MPs must be given “a straight up-and-down vote” on the PM’s Brexit deal later, No 10 says, but it is not clear whether the Speaker will allow it.
John Bercow is due to announce his decision at about 15:30 BST.
The PM tried to bring his deal to the Commons for a vote on Saturday, but his strategy was dealt a blow when MPs backed moves to delay approval instead.
The Speaker has previously ruled out repeatedly bringing back votes on the same matter more than once.
BBC assistant political editor Norman Smith said Mr Bercow looked set to reject the PM’s demand.
Following Saturday’s special sitting, and under the Benn Act, Boris Johnson was forced to send a letter asking the EU for an extension to the Brexit date beyond 31 October – although he did not sign it.
Mr Johnson reached a new deal with the EU last week, but it needs to be approved by the UK Parliament – he wants MPs to say a clear “yes” or “no” to that on Monday afternoon.
The legislation which would implement Brexit – called the Withdrawal Agreement Bill (WAB) – will also be introduced on Monday and must begin the process of parliamentary scrutiny.
Labour’s shadow Brexit Secretary Keir Starmer has said his party will push for changes when the bill is brought to Parliament, for example, demanding a UK-wide customs union with the EU and single market alignment, and backing moves to put the deal to a referendum.
The DUP has so far refused to support Mr Johnson’s deal – and Labour has attempted to reach out to it – but the Northern Irish party’s chief whip, Jim Shannon, told Sky News a customs union was “something that we cannot support and will not support”.
He said the party was meeting to discuss its strategy, but added: “I believe that will be the stance we will have later on when we see the wording.”
The prime minister’s spokesman has reiterated the government’s opposition to a customs union and another referendum, saying: “Both of those have been voted on on a number of occasions in the House of Commons and neither have been successful.”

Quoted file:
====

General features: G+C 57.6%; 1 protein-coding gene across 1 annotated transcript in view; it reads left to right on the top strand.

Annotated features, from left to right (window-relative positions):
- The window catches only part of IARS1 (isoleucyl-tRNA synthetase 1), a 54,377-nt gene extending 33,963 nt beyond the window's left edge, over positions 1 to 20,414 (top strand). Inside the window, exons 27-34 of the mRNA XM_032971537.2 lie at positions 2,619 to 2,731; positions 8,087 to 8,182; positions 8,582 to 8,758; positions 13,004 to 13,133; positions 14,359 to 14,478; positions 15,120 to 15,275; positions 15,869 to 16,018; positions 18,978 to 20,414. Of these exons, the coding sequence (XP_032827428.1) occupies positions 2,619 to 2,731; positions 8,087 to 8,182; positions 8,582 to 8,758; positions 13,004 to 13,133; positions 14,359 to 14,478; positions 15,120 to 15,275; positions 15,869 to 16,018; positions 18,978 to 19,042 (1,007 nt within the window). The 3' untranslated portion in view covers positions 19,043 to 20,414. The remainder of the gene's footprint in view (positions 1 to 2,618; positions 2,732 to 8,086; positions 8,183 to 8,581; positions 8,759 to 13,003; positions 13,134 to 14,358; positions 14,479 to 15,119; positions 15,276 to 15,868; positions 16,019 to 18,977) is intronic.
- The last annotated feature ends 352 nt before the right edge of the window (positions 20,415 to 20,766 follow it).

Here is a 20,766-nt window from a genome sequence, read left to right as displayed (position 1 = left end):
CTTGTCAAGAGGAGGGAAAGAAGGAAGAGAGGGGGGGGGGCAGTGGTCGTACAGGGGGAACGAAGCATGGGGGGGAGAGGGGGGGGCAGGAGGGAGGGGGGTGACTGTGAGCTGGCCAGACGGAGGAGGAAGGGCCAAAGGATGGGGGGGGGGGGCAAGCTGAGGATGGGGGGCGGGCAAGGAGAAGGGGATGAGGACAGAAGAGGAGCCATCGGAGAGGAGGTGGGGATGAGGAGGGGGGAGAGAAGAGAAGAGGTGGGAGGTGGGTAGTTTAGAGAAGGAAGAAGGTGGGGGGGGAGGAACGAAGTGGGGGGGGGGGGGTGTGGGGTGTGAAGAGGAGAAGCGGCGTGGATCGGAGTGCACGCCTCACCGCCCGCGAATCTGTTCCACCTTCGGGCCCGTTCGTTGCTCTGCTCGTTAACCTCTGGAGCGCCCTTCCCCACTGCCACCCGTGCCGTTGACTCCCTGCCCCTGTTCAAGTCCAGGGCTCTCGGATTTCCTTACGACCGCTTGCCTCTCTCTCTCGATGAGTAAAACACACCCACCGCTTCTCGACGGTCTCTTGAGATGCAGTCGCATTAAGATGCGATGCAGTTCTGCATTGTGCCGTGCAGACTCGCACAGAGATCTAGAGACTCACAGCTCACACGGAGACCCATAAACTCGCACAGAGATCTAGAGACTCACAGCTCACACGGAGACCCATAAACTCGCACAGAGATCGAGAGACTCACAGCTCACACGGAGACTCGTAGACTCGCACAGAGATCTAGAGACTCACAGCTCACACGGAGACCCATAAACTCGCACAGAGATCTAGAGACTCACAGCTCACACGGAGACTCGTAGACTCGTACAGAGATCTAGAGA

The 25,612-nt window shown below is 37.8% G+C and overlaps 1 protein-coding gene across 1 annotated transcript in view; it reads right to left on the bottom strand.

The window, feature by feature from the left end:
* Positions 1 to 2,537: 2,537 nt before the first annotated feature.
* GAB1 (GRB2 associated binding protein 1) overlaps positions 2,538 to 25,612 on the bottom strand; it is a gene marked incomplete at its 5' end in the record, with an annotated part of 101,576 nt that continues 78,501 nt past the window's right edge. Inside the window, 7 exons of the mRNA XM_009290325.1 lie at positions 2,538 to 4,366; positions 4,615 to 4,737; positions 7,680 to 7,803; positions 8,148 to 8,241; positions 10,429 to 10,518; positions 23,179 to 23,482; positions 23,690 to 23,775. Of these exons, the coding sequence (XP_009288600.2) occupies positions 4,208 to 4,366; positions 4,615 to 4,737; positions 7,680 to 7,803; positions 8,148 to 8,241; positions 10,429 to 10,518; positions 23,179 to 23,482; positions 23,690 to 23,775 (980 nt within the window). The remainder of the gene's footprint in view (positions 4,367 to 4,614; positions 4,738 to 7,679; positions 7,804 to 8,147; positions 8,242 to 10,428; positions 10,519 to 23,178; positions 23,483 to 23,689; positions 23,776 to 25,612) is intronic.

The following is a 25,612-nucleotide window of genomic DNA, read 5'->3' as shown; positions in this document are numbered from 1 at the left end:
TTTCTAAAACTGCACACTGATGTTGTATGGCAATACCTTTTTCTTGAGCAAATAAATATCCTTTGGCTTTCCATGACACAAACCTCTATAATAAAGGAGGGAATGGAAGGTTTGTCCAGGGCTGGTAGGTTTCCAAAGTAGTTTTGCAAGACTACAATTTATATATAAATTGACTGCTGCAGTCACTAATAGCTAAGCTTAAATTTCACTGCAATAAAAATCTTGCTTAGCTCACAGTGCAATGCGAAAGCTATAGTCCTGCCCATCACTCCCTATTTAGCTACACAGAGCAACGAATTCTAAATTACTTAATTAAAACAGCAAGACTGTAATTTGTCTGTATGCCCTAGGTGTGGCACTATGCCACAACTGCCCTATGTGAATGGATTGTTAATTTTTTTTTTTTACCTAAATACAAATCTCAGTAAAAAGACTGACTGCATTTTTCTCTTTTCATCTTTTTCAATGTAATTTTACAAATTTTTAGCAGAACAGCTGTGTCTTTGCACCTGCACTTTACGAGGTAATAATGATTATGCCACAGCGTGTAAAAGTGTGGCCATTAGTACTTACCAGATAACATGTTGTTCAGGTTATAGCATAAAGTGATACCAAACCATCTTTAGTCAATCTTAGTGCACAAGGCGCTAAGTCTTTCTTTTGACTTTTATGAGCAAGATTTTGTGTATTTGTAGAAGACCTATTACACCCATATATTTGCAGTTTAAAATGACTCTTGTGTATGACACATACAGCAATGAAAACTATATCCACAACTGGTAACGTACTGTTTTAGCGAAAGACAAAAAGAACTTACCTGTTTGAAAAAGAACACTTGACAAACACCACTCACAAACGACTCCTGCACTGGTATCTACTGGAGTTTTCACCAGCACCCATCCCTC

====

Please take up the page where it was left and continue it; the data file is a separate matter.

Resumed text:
Boris Johnson’s Brexit deal
The prime minister’s deal ditches the backstop – the controversial “insurance policy” designed to prevent a return to physical checks on the Irish border.
Instead it will, in effect, draw a new customs border in the Irish Sea, because goods which could then travel onwards to Ireland will have to pay a duty tax.
Brexit Secretary Steve Barclay told a Lords committee Northern Irish businesses would also have to complete export declarations to send any goods to the UK mainland.
The EU is now considering how to respond to the UK’s request for a delay, but BBC Brussels reporter Adam Fleming said it was “virtually impossible” for MEPs to approve the deal at the European Parliament session this week as they would not sign it off until all necessary steps had been taken in the UK Parliament.
He said the Strasbourg parliament could hold a special session next week to approve the deal, but it was more likely they would do it at the next planned session on 13 November – meaning an extension would be needed.
On Saturday, instead of answering the question, “Do you support the deal or not?” MPs effectively chose to change the question, backing the so-called Letwin amendment instead, which delays approval for the deal until the WAB is passed.
Chief Secretary to the Treasury Rishi Sunak said he “very much hoped” the Speaker would allow the government a second chance to get MPs to give a straightforward “yes” or “no”.
“What the Oliver Letwin amendment did is mean that Parliament hasn’t given its explicit positive support for the deal,” Mr Sunak told BBC Radio 4’s Today programme.
“It was an observation on the deal happening and I think what people need is a substantive vote.”
Former Conservative minister, now independent MP, Justine Greening said the proper process through Parliament had to be followed in order for the WAB – a “huge bill” – to be given sufficient scrutiny.
“We all know that rushed law is bad law, this is the political rewiring of our country and it has to be done properly,” she told the BBC.
But Mr Sunak said: “The substance of the withdrawal agreement has been public for a very long time, the bits that have changed – the backstop and the political declaration – were published last week.